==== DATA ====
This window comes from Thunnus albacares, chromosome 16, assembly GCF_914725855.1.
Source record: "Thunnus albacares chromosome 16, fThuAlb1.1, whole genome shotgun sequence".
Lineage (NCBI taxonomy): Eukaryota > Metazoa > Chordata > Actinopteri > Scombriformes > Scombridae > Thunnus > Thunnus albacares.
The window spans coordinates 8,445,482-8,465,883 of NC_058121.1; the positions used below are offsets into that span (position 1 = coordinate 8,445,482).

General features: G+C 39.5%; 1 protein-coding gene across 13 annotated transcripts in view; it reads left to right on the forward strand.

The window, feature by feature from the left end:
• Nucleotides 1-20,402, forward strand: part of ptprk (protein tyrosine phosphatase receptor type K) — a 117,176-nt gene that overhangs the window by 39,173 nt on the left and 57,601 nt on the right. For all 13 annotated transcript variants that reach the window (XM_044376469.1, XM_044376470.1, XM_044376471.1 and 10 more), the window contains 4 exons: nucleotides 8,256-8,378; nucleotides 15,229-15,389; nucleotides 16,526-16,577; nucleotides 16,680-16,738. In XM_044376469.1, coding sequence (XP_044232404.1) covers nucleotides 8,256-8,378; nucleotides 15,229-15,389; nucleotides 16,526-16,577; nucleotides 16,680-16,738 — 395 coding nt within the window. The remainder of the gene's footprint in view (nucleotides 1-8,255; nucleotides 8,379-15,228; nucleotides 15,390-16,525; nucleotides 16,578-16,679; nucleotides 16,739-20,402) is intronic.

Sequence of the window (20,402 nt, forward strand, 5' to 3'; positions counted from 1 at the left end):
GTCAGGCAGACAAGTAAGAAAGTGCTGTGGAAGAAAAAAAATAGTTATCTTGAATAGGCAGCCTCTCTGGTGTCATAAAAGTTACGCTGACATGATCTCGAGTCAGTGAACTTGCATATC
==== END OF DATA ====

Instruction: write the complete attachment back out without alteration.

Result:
This window comes from Thunnus albacares, chromosome 16, assembly GCF_914725855.1.
Source record: "Thunnus albacares chromosome 16, fThuAlb1.1, whole genome shotgun sequence".
Lineage (NCBI taxonomy): Eukaryota > Metazoa > Chordata > Actinopteri > Scombriformes > Scombridae > Thunnus > Thunnus albacares.
The window spans coordinates 8,445,482-8,465,883 of NC_058121.1; the positions used below are offsets into that span (position 1 = coordinate 8,445,482).

General features: G+C 39.5%; 1 protein-coding gene across 13 annotated transcripts in view; it reads left to right on the forward strand.

The window, feature by feature from the left end:
• Nucleotides 1-20,402, forward strand: part of ptprk (protein tyrosine phosphatase receptor type K) — a 117,176-nt gene that overhangs the window by 39,173 nt on the left and 57,601 nt on the right. For all 13 annotated transcript variants that reach the window (XM_044376469.1, XM_044376470.1, XM_044376471.1 and 10 more), the window contains 4 exons: nucleotides 8,256-8,378; nucleotides 15,229-15,389; nucleotides 16,526-16,577; nucleotides 16,680-16,738. In XM_044376469.1, coding sequence (XP_044232404.1) covers nucleotides 8,256-8,378; nucleotides 15,229-15,389; nucleotides 16,526-16,577; nucleotides 16,680-16,738 — 395 coding nt within the window. The remainder of the gene's footprint in view (nucleotides 1-8,255; nucleotides 8,379-15,228; nucleotides 15,390-16,525; nucleotides 16,578-16,679; nucleotides 16,739-20,402) is intronic.

Sequence of the window (20,402 nt, forward strand, 5' to 3'; positions counted from 1 at the left end):
GTCAGGCAGACAAGTAAGAAAGTGCTGTGGAAGAAAAAAAATAGTTATCTTGAATAGGCAGCCTCTCTGGTGTCATAAAAGTTACGCTGACATGATCTCGAGTCAGTGAACTTGCATATC